I think pretty much everyone who is regularly going to the gym has heard that it is necessary to change workout plans from time to time. Apparently your body (your muscles) gets used to a routine, so it loses its effectiveness. But is this actually true or just a rumour? Is this only applicable to the gym hunks who train to look like Schwarzenegger? Or is it a marketing trick for Personal Trainers to sell their services at regular intervals? Let me tell you what science has to say on this topic.
The Concept of Periodization
When I talk about “changing” a workout regime, I refer to periodization. Periodization is a concept of systematic progression of resistance exercise. In the systematic progression, training variables are changed intentionally. Training variables include sets, repetitions, loads, rest periods between sets and exercises, number of exercises performed, repetition velocity (how fast you are performing repetitions), training frequency (how many times a week you train) and type of contractions (concentric, eccentric, isometric).
Loads and Repetitions
Loads and repetitions have an inverse relationship. The heavier the weight you lift, the fewer repetitions you can do. In general, depending on the desired training outcome, the following zones are targeted: High-intensity training involves few repetitions, whereas low-intensity endurance training requires much higher repetitions (eg, 20-25 RM. RM stands for repetition maximum, i.e. the maximum weight you can lift for 20-25 repetitions. The last repetition should be really really hard).
As a general guideline, these are the loads and repetitions depending on your goal:
Muscular endurance: >12 RM
Muscular hypertrophy: 6-12 RM
Muscular strength: <6 RM
Power: 1-2 RM
(American Council on Exercise Personal Trainer Manual, 2014, p 338)
The Principle of Overload
Volume refers to the number of sets and repetitions you do. Systematic progression is necessary to provide progressive overload of the muscle. A periodized training programme uses this principle of overload. If the training stress is slightly greater than normal, the muscles respond positively to low levels of tissue microtrauma. This small damage causes the neuromuscular system to adapt and muscle remodeling processes lead to larger and stronger muscles. Stress to the muscle must be progressively increased as it becomes capable of producing greater force, power, or endurance.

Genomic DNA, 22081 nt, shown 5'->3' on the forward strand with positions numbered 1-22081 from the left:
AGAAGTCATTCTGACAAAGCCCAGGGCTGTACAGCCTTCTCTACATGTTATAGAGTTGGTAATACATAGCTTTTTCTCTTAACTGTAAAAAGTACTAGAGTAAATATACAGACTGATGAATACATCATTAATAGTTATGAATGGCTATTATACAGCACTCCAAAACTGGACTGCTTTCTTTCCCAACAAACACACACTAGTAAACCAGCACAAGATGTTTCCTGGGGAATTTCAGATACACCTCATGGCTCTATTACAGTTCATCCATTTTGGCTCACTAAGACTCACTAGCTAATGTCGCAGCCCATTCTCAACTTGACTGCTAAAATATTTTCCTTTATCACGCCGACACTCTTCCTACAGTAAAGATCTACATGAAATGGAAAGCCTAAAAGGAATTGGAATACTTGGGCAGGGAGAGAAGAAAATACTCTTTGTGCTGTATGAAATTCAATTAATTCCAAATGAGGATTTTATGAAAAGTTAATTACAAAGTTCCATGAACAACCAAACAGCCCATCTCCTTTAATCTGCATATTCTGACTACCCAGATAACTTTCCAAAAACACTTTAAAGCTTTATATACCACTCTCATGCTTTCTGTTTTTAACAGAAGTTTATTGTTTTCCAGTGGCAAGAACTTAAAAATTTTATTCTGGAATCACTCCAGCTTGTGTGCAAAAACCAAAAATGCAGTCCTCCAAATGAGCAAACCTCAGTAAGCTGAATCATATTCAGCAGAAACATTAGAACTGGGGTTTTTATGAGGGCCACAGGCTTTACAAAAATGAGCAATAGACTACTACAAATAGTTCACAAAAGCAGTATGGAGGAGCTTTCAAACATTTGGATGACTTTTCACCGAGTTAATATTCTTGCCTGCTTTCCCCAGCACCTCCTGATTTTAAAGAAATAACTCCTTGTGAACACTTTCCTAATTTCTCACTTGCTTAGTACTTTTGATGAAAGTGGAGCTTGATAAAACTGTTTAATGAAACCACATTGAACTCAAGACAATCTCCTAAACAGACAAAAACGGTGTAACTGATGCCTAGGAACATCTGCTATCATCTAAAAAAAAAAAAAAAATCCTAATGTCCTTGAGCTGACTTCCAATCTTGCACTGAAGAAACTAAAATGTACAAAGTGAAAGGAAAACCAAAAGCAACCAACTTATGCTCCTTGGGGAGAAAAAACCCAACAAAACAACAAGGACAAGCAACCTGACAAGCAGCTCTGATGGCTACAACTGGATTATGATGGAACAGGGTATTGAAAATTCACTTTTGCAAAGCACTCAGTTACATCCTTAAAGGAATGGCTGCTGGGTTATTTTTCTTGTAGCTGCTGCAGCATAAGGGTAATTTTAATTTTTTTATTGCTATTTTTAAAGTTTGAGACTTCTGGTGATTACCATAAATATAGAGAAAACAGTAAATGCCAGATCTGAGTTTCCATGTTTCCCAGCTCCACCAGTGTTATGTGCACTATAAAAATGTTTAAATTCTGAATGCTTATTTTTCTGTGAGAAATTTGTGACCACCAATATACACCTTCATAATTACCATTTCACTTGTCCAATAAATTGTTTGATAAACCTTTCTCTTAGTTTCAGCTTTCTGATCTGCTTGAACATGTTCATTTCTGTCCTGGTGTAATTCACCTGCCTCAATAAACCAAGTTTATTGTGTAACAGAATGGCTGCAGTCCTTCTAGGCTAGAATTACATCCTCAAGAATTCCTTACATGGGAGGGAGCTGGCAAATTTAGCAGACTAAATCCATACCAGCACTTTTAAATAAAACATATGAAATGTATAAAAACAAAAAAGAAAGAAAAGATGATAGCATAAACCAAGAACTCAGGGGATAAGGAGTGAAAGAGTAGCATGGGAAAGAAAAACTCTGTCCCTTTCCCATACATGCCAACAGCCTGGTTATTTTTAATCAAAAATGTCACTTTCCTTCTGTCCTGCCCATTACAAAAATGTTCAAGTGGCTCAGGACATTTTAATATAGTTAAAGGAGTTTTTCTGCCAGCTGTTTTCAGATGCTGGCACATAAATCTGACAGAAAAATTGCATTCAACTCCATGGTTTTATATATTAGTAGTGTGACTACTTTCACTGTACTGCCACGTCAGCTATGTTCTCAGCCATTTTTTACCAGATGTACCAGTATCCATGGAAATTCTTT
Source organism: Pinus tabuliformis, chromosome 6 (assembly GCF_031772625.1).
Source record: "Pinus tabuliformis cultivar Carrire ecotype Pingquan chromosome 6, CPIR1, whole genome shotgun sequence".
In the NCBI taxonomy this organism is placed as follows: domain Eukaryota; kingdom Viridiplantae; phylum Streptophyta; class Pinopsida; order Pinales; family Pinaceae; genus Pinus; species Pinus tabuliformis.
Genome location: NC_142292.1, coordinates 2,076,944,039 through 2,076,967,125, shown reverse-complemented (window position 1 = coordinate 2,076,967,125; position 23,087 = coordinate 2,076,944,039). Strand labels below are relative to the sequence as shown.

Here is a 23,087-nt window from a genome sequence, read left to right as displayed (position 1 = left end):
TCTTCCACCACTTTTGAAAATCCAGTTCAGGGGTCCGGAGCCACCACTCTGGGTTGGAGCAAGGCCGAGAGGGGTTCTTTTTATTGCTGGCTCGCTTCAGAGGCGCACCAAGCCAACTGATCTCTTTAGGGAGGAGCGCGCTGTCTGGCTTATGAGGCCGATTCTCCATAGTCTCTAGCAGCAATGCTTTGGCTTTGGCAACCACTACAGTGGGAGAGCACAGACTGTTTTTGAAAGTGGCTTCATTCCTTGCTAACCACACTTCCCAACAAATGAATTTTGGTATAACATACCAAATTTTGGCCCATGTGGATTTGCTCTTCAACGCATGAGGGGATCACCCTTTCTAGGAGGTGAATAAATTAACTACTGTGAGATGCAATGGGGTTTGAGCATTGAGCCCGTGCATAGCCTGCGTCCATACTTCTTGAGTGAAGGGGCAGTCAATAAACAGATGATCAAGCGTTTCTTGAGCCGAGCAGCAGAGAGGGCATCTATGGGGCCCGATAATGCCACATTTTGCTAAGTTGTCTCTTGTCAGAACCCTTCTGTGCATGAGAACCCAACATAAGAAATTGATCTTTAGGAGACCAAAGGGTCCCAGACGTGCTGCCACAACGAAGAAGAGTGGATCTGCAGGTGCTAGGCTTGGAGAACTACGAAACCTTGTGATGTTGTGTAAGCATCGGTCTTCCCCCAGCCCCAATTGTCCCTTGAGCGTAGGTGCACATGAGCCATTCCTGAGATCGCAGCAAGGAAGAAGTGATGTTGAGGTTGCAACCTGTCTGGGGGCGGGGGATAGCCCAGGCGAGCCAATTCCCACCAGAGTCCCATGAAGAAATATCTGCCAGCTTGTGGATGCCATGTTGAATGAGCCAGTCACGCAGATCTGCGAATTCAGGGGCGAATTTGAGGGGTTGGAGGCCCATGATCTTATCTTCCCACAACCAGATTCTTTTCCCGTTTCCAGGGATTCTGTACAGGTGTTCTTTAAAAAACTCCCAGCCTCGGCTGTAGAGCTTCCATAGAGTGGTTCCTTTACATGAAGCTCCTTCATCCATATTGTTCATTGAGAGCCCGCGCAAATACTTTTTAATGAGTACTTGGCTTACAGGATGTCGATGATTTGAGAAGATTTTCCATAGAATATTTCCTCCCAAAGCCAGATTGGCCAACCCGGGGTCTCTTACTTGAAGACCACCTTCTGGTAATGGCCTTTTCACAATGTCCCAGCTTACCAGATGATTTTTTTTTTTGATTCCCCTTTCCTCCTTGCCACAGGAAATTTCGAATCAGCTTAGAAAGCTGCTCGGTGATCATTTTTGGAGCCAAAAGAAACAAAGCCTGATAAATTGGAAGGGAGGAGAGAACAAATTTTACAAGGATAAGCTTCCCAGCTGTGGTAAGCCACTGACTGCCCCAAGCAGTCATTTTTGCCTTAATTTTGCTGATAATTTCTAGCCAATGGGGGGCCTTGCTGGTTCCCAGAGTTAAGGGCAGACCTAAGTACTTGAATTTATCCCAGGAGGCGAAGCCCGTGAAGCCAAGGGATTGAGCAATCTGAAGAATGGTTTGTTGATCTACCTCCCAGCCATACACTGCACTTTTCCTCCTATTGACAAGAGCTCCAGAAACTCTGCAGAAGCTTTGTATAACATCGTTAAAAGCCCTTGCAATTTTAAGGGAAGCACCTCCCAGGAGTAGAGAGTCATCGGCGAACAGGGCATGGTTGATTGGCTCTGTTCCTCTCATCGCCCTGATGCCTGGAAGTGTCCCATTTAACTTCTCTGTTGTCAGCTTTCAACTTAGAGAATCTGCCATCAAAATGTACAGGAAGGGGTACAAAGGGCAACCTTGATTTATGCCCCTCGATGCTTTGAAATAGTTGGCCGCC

Research shows that muscular strength increases 72 to 96 hours after an appropriately stressful training session (McLester et al., 2003).
Systematically changing the training variables is more effective for strength and power gains than standardized resistance training plans (Kraemer et al. 2000, Fleck, 1999).
Periodization also helps by adding variation to workouts, thus avoiding boredom or training plateaus.
How these training variables are put together into a workout programme depends on the goal of your workout regimen. The number of sets, repetitions, rest intervals and intensity (the percentage of one repetition maximum) depend on your goal, as described above.
For example, one study investigated the effects of training muscle groups on one day per week using a split-body routine versus training 3 days per week using a total-body routine on muscular adaptations in well-trained men. Results showed significantly greater increases in forearm flexor muscle thickness for the group that trained the whole body compared to the group that did a split routine. No significant differences were noted in maximal strength measures. So the findings suggest a potentially superior hypertrophic benefit to higher weekly resistance training frequencies.
When a strength plateau is reached, it is a good idea to change the exercise. A new exercise requires a new neuromuscular response and motor-unit activation pattern that facilitates a period of progressive strength gains. So for example, once you hit that bench press plateau, change to an incline bench press exercise. Although the muscles worked are the same (pectoralis major, anterior deltoids and triceps), the altered body position requires new motor learning and will enable you to use progressively heavier loads in the first few weeks of training.
However, in order to avoid overtraining, The American Council on Exercise recommends to increase the resistance in gradations of no more than about 5%.
In summary, the concept of periodization improves strength and conditioning in healthy trained and untrained athletes. Exercise intensity is the most important variable for stimulating muscle growth. Variation in training stimuli appears to be vital for increasing maximal strength, and longer periods of higher training frequency may be preferred.
Photo: @chanti_fitography Model: me